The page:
Organic Elder Flowers c/s grade ~ Sambucus Nigra (Bulgaria)
Dry: mustard seed, lemon zest, musk, sesame seed ~ trisket crackers!
Wet: floral, fennel, musky, mustard greens
Leaf: pale tan yellow fine chopped flowers with brown hints the color of fennel seed. Some stems and pale green, yellow branch material mingles in.
Cup: Rich lemony-yellow hued extraction with strong herbal fragrance hinting at chamomile and lemongrass. Surprisingly full bodied and juicy with flavors that are deep, resonate and distinct, boasting with citrus, grassy voices, rich with hints of grapefruit pith and chamomile-floral flavors and a drawn out finish of brash rye and barley. The flavor hangs at the front of the tongue and teases the throat and it is sour, sweet and spicy.
Directions: used 1 tbsp (2.5grams) of flowers to 8oz of 200 degree water and steeped for 5 minutes in a glass graduated pitcher.
Notes: I totally hem’d and haw’d trying to figure out the nature of the aroma, searching my memories for the link that lit up the minute I drew in the aroma and after much mental searching through my spice cabinet, it dawned on me “Trisket crackers”! Wow, what a random connection and one that leads me back to being 14 and working on a fishing boat in Alaska, where snacking was constant to stave off the cold, wet, windy conditions and we would plow through box after box of anything we could quickly devour for calories (and that would mean we wouldn’t have to go through the process of taking off all the bloody raingear to eat).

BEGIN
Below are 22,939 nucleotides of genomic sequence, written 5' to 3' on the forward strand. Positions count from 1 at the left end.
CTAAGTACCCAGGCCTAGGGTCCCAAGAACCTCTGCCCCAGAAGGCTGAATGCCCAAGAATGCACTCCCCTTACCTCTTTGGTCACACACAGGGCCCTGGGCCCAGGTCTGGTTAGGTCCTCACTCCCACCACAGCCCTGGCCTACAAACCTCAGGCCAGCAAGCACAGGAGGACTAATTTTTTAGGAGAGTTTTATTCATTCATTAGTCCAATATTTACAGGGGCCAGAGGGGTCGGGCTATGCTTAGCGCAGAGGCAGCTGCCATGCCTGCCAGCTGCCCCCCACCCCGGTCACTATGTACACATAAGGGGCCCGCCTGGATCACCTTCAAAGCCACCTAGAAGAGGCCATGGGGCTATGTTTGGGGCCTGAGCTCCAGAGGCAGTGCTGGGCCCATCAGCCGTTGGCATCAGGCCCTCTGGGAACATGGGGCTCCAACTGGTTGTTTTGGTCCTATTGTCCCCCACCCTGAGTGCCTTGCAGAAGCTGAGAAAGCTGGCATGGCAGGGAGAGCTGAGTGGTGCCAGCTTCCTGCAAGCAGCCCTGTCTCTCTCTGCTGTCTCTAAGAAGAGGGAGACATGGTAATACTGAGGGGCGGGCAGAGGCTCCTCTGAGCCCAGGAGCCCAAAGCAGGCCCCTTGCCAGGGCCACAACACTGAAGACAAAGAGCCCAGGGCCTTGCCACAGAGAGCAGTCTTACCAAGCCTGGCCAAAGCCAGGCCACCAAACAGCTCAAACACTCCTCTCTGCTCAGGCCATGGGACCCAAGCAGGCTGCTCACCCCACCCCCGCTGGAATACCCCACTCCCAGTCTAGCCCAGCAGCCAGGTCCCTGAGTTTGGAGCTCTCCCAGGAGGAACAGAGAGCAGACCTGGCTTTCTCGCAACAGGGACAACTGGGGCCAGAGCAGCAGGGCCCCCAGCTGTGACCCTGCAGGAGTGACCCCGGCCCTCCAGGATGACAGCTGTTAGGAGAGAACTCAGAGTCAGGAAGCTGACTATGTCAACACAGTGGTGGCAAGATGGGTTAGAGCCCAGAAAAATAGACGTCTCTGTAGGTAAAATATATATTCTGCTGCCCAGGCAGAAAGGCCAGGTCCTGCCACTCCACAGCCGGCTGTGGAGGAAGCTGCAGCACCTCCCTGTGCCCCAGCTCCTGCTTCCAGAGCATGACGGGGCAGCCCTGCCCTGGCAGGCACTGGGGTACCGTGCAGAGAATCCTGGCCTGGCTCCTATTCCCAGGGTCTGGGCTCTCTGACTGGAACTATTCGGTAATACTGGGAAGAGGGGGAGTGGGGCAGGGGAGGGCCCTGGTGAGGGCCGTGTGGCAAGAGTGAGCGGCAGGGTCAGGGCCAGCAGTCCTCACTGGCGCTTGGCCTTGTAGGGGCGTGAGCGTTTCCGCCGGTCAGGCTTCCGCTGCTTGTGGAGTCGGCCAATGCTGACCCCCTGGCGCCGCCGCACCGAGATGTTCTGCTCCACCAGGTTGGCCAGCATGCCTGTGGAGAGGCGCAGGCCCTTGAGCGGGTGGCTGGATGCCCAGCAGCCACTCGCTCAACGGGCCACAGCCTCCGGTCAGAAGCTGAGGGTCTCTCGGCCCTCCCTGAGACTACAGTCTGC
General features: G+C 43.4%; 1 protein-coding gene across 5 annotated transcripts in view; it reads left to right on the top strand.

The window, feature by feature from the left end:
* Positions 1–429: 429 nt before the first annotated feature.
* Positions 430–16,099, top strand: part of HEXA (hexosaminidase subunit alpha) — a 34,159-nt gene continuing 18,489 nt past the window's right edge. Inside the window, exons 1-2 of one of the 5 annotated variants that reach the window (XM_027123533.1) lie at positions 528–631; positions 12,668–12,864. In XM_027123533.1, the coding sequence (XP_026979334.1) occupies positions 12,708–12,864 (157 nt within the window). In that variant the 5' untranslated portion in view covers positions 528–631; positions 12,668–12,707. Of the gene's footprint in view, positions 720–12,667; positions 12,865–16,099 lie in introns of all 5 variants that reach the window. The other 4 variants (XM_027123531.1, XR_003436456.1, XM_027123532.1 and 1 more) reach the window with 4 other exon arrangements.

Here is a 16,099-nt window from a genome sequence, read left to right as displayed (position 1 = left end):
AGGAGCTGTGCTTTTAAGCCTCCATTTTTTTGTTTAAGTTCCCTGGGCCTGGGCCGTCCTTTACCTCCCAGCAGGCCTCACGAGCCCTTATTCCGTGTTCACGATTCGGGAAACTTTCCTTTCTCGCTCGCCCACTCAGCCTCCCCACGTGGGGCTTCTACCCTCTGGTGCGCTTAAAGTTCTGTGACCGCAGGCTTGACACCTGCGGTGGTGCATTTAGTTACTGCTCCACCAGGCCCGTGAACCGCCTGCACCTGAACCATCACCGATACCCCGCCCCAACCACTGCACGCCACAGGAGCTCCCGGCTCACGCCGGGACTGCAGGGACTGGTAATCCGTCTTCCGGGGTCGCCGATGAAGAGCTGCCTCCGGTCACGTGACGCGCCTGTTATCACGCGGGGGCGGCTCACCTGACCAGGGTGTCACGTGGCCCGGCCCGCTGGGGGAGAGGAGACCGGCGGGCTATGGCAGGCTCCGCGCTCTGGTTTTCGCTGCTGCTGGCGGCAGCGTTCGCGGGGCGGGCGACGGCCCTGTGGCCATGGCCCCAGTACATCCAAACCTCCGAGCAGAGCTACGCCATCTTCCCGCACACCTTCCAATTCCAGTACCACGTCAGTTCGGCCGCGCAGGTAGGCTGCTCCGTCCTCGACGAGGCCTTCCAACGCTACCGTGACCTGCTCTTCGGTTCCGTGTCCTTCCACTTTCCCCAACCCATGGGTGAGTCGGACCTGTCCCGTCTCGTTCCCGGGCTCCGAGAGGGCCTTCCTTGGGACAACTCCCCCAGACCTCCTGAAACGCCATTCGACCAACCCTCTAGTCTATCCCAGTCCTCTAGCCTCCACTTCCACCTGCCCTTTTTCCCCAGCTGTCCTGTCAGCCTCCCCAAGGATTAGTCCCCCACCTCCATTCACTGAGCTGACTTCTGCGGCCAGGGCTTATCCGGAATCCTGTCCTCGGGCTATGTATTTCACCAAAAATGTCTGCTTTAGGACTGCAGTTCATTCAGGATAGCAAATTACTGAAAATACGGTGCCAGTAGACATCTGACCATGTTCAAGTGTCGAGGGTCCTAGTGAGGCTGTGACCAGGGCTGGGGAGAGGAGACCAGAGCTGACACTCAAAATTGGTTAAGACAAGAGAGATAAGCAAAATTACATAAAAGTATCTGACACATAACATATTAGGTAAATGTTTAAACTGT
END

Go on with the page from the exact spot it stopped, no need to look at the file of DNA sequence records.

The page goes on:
It’s a very complex cup and flavor profile and I was surprised and pleased by how it is powerful and invigorating, in a way not so common in herbal teas. The sea-saw of citrus, spice, and floral is dynamic and interesting. I can see why many companies mix this with verbena or lemon balm, mint, or Echinacea as they would all amplify and merge with each other.
There is also an immediate effect on the nasal passages, a feeling not unlike drawing in a spicy, woodsy scent that seems to penetrate the nose and makes me think of the woods in Ohio in the late summer and early autumn. You can also taste a hint of the dark fruit long after the cup is done and you can ‘find’ the berry in the ‘flower’, so to speak.